I could clearly see the influence of professional use of force on his sport competition Judo.  As I was practicing the grip breaks. 

(special thanks to one of Sensei Bleeker' students Trent Williamson for helping me with the grip breaks).


Why work so hard on sport grip breaks that I seek out help from Trent? Because that sport skill is also directly beneficial to personal protection.



My class had a personal protection vibe. Surviving the initial attack, getting somewhere relatively safe (your offense is viable, they have to reposition to use their offense). Off balancing and throwing from those relatively safe positions



Grab, Move, Unbalance, Fit in, Throw



That is at the core. My class was the personal protection application of those core principles.









Sensei Jimerfield taught many hours on the other mat. His circle of the Venn Diagram was also personal protection, but when I got to work with him I took advantage of his career in Law Enforcement and worked on professional use of force.

Lots of very cool personal carry training. I regularly carry a gun. I rarely carry cuffs off duty. If a situation can be solved with non lethal force, but still requires containing the threat until authorities arrive what am I going to do?

Now I have a solution.

What?  
What is it you might ask?
Randy King says - Kasey stop giving away stuff for free...
So you want to find out, come to the next camp or O3CT training course.

Also the edged weapons defense was very good. I don't say that often. The world is full of ridiculous get killed or jailed edged weapons training. So to see good stuff that uses that "what is left" core applied to defense against a blade makes me very happy.

Ahmad Sensei taught an MMA class. We worked a cool no arm (or more accurately replace with your arm) triangle choke. Which I now reefer to using a term I blatantly stole, I now call this choke the cry-angle ( you are welcome ). We also worked on knee bar progressions, and ankle lock progression.

And, just like I say in class on a regular basis, this is not a Brazilian school. We do not start on out backs.





So the major focus of the class was how to take someone down (Grab, Move, Unbalance, Fit in, Throw)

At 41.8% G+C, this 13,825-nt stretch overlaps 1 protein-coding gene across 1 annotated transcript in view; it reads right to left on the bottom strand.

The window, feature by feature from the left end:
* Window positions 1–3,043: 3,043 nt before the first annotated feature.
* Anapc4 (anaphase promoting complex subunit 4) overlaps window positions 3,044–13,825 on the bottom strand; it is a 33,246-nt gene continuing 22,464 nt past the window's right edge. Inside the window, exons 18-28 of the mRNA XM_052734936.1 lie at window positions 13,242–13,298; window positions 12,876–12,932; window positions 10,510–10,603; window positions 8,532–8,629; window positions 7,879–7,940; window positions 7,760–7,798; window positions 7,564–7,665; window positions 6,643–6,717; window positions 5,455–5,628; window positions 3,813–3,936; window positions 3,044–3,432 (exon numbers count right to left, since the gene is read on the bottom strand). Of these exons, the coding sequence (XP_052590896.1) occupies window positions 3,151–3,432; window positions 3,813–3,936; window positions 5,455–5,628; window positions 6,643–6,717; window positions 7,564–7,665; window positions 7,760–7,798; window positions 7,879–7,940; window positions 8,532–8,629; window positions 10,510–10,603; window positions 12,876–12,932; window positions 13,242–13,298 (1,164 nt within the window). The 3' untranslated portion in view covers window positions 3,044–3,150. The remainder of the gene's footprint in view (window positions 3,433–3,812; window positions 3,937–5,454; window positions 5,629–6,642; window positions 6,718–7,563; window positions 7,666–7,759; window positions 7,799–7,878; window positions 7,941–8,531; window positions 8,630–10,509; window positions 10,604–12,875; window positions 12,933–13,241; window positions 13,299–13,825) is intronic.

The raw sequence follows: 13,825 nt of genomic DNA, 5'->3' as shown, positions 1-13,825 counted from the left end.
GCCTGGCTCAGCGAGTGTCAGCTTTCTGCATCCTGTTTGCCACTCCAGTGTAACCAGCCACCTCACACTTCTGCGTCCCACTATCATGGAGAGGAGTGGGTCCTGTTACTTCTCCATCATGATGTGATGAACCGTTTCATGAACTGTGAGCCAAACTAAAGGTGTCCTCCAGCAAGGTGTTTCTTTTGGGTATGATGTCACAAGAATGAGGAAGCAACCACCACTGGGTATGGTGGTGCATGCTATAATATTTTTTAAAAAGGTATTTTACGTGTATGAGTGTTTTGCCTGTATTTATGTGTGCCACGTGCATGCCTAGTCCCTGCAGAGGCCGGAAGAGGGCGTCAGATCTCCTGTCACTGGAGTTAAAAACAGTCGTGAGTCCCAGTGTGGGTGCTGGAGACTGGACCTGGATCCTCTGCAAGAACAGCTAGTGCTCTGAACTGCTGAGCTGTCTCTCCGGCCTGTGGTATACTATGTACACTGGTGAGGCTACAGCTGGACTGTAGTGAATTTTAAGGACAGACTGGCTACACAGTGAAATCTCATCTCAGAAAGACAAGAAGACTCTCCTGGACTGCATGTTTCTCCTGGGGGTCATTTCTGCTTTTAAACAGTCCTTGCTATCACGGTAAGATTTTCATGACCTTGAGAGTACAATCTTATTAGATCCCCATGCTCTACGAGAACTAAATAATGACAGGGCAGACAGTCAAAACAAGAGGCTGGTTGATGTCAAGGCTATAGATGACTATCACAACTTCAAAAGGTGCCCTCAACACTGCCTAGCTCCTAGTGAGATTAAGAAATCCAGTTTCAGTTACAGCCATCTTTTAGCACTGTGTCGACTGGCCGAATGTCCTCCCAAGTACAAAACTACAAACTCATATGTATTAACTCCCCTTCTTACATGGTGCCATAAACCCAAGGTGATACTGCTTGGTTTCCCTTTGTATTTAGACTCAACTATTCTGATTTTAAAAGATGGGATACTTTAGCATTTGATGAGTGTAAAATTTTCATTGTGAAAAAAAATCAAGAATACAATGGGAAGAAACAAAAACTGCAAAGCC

who is not bound by grappling rules. See also they can punch and kick you.

Again the core is the same. Although this was a sport MMA class, the skill of crossing striking range with out getting your head taken off to shoot a double is also easily applicable to personal protection, and professional use of force.

One of the great advantages of the Venn Diagram is the opportunity so see the core, the "what is left" from a different perspective.

With out this perspective you may have blinders on and not even know it.


Before training camp Omar and I were having a discussion about a Jujitsu Coach in Brazil that was murdered attempting to thwart an armed robbery.



Kasey - Did you read the sad story out of Brazil?
BJJ Coach decided he was going to take a gun away from a robber on a bus
didn't end well.

Omar - No control of the firearm limb. Stupid move. Also from the RNC position, he wasn't in imminent danger. Hubris.

Kasey - Agreed, so things martial artists need to hear, imho.
Any confrontation that becomes physical has the potential to go lethal.  So if it isn't worth killing or dying for don't engage.

What is worth dying for...?

Omar - Yes. also, BJJ doesn't regularly train goshinjitsu (Self Defense Techniques)

Kasey - Yup, skills in one area no matter how great don't necesarily transfer to other areas

Omar - Bingo!


An example can be seen on this video

Silva Knife Defense Video


Wim Demeere said nearly the same thing -